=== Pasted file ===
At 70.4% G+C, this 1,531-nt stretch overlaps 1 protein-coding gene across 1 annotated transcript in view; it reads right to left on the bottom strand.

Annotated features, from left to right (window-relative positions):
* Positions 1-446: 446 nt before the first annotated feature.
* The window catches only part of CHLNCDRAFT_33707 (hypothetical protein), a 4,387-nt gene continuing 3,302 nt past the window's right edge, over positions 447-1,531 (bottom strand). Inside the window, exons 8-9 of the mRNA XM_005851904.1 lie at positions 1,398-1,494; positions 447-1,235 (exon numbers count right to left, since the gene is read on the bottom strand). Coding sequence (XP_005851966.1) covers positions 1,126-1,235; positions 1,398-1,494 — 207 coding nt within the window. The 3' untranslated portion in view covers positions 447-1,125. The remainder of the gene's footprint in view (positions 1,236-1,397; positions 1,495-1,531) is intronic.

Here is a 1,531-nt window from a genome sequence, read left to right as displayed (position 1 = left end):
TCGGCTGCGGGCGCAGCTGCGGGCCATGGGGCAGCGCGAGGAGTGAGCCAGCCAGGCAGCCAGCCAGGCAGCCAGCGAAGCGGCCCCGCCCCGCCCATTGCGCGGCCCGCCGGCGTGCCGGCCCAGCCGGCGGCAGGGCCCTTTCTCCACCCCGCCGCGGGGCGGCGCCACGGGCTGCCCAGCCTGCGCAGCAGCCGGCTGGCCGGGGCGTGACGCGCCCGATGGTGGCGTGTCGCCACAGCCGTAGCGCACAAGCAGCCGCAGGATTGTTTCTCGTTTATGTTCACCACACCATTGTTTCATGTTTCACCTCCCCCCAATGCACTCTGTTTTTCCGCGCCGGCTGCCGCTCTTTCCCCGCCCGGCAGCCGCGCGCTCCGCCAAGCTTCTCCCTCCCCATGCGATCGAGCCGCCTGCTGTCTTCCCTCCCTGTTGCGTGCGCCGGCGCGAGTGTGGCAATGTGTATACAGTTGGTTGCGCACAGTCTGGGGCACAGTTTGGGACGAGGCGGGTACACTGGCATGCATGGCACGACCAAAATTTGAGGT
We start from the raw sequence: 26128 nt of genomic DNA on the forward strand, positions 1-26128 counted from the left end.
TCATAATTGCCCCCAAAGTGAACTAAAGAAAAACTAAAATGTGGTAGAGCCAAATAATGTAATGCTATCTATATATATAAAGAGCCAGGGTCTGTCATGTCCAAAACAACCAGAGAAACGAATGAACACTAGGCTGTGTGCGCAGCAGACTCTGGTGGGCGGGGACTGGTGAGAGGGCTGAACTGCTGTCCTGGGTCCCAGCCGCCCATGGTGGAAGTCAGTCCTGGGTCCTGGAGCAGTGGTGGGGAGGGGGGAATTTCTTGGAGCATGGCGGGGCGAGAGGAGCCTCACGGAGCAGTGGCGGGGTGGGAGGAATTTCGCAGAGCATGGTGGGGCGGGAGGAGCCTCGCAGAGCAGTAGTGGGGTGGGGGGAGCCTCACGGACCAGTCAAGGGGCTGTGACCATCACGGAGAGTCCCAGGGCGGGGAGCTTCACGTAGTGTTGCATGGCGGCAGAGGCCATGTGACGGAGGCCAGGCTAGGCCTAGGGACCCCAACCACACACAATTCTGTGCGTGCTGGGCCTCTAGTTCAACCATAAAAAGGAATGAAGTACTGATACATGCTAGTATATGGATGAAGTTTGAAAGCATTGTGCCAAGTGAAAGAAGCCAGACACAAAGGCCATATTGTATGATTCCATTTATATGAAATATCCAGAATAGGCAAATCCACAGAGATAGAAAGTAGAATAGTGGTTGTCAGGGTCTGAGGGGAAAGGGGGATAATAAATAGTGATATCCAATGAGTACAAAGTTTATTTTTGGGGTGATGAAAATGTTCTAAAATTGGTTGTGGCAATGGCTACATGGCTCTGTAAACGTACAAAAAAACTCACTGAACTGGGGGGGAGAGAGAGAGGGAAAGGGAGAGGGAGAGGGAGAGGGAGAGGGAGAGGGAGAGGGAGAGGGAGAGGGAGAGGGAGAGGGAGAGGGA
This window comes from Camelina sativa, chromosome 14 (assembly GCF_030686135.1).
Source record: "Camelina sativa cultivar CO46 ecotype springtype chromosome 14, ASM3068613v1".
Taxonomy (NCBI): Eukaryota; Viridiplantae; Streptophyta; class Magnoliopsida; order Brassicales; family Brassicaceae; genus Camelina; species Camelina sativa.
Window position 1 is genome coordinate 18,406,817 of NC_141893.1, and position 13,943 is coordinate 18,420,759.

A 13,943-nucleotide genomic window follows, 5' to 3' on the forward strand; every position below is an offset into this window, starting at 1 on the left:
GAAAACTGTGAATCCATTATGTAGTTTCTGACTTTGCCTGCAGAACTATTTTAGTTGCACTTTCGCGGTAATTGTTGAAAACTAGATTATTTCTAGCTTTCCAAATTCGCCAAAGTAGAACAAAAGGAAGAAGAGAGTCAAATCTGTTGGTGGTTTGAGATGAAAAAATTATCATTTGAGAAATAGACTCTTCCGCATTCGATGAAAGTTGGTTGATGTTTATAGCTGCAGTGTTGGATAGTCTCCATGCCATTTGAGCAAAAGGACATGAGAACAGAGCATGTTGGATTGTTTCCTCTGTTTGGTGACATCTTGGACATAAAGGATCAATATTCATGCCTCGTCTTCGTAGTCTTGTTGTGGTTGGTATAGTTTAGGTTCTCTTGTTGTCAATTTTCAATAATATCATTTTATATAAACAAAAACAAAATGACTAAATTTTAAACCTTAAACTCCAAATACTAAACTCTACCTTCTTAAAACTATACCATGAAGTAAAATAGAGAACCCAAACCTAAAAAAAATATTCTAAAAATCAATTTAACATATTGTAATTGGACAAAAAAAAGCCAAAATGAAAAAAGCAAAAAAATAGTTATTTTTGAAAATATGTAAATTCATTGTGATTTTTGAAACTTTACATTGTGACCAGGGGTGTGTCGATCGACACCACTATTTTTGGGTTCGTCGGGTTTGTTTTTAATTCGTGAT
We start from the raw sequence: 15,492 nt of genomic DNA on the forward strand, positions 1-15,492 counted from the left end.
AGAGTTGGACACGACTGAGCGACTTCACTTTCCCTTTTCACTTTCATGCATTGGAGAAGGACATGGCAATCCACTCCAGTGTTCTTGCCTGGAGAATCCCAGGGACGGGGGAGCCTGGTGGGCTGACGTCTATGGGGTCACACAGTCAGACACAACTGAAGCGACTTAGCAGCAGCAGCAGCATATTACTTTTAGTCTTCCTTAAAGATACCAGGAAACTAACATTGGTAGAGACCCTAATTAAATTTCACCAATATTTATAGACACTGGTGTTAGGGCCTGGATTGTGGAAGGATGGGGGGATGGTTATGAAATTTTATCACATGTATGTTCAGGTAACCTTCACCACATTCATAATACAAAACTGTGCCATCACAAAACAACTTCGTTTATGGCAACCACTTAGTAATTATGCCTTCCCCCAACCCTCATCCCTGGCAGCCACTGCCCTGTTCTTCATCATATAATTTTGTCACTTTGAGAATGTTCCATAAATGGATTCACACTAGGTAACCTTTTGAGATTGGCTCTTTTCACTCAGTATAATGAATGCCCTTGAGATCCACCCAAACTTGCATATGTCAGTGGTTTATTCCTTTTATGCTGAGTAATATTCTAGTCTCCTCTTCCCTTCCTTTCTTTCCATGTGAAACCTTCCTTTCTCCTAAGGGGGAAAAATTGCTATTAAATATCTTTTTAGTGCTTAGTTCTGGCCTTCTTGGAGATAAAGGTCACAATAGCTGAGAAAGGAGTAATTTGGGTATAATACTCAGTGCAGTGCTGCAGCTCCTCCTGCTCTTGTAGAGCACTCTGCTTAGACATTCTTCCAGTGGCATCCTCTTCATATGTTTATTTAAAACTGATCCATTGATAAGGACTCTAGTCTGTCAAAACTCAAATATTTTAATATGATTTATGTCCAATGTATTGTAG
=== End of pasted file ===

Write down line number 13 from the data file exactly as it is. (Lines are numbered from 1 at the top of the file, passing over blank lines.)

A 13,943-nucleotide genomic window follows, 5' to 3' on the forward strand; every position below is an offset into this window, starting at 1 on the left: